City of the Dead
by Heba Fatteen Bizzari
Like Naema Zaki and her five children have been forced to make the cemeteries in Cairos City of the Dead their permanent home because of the countrys chronic housing crisis shortage. We came to live in these cemeteries because they are inexpensive and practical for a starting point. However soon we realized that its not a temporary house and that we want to continue here these people are kind and all of us here care for each other, unlike other Cairenes. said Zaki, a widow who lives in a tomb room in the Northern Cemetery with her children.
For many Cairenes the City of the Dead is a mysterious, foreboding area. Many Cairenes are aware of its existence but few understand this group of vast cemeteries that stretches out along the base of the Moqattam Hills.
Among these cemeteries lives a community of Egypts urban poor, forming an illegal but tolerated, separate society. More than five million Egyptian live in these cemeteries, and have formed their own enterprises, said Malak Yakan, an anthropologist and tour guide.
There are five major cemeteries in this city there, the Northern Cemetery, Bab el Nasr Cemetery, the Southern Cemetery, the Cemetery of the Great, and Bab el Wazir Cemetery, said Yakan.
From the Salah Salem Highway, the City of the Dead appears to be organized and proper, a match for the beige, sandy landscape of the distant Citadel. Inside, however these cemeteries bear witness to the centuries of Cairos history.
Previously, Cairo rulers chose the area for their tombs outside the crowded city in a deserted location. This area was used as a burial ground for the Arab conquests, Fatimids, Abbasids, Ayyubids, Mamlukes, Ottomans, and many more, said Yakan.
The historic belief in Egypt is that the cemeteries are an active part of the community and not exclusively for the dead. Egyptians have not so much thought of cemeteries as a place of the dead, but rather a place where life begins. said Yakan. In modern times, because of Egypts housing crisis, a lack of satisfactory and affordable housing for a rapidly growing population, many poor Egyptians have made these rooms their permanent homes.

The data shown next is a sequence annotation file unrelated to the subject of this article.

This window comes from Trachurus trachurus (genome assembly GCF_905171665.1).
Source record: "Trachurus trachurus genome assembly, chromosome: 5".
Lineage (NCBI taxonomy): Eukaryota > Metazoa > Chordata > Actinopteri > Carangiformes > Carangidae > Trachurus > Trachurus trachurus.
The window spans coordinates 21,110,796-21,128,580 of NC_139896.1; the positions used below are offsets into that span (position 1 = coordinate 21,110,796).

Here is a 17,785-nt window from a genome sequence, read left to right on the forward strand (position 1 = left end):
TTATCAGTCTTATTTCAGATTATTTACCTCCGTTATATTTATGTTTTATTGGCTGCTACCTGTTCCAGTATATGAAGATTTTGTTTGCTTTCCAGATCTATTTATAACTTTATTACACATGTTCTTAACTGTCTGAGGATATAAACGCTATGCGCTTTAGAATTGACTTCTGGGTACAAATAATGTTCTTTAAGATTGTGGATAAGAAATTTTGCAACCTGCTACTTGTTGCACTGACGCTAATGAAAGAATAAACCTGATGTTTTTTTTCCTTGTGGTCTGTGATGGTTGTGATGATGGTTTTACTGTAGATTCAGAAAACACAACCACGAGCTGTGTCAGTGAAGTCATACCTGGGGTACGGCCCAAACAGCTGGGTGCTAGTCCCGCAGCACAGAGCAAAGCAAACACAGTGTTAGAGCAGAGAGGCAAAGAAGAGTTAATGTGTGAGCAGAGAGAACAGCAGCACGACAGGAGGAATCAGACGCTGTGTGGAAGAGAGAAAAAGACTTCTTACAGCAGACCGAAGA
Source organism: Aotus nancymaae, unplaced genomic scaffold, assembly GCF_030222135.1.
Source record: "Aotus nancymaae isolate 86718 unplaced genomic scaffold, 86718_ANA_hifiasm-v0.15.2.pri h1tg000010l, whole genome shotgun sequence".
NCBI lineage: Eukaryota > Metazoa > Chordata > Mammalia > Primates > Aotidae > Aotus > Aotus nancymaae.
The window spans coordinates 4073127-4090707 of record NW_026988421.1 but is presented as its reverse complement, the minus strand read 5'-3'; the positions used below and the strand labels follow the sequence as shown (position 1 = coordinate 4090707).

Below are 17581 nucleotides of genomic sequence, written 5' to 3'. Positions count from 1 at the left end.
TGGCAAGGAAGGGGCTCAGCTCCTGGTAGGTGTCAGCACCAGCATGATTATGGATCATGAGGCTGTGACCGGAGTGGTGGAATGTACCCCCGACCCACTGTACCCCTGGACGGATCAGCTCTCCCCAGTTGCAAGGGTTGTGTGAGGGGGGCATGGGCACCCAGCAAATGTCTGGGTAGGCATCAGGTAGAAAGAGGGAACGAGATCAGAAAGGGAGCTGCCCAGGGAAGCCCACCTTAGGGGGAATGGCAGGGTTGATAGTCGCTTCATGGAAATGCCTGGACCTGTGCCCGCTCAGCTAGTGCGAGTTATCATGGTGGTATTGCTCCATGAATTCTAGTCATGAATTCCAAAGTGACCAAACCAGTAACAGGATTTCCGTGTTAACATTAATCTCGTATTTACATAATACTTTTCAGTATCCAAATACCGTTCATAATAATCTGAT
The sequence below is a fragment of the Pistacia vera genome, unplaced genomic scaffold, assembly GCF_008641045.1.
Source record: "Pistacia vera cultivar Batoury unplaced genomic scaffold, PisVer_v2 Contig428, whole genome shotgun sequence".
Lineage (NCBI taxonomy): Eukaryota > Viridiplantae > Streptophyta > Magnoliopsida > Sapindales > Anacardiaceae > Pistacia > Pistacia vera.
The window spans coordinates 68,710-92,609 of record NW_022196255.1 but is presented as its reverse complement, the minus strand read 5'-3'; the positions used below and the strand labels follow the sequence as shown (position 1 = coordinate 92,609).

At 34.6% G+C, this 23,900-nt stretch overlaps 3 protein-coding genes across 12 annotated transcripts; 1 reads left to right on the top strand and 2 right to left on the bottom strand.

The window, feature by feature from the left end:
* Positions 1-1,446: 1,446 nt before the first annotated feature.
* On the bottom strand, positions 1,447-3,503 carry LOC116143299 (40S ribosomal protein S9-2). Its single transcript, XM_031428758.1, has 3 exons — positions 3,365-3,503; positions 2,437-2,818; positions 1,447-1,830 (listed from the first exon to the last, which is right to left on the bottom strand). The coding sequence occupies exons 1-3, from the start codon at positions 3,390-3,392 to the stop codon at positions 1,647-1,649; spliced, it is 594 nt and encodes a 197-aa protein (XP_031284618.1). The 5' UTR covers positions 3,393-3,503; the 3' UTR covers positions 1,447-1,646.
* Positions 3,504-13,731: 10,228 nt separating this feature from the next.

These invaders have adapted the rooms to meet their needs. They have used the grave markers as desks, and shelves. They have hung strings between gravestones for their laundry to dry out.
We have brought in the electricity by wires over the roofs coming from the nearby mosque to be able to be able to live properly, said Zaki.
The City of the Dead seems to its inhabitants ideal because it is already built, affordable, and partially equipped. However there are many disadvantages of living there. They are joined by even a greater number of cockroaches, mosquitoes, flies, and vermin of all sorts", writes Nedoroscik in The City of the Dead, A History of Cairos Cemetery Communities.
The rooms are also filled with the overwhelming smell of the garbage piled outside their doors and sewage leaking out of the un-drained tanks.
In addition, The residents settling in the City of the Dead are insecure about their living status because they are living there against the law, said Yakan. It was the French occupation from 1978-1801 that began changing the image of the vast cemeteries of the City of the Dead.
It has brought a more westernized attitude towards cemeteries in the Egyptian society, making the presence of people living and carrying out activities in the cemeteries ignored, condemned and shamed by the majority of Cairene society, writes Nedoroscik. The cemeteries built in the City of the Dead are much different than the western idea of cemeteries. This is because traditionally, Egyptians buried their dead in room-like burial sites so they could live in them during the long mourning period of forty days.
Today, the population of the City of the Dead is growing rapidly because of rural migration and its complicated housing crisis that is getting worse.
But the future of the City of the Dead remains uncertain. The residents of the city will not deliberately agree to relocate unless the government provides other housing for them.
I will not move from this house after all these years to go out in the streets, said Zaki, Of course I want to leave the depressed mood in this place, but that doesnt mean I want to live in the street. We deserve proper houses.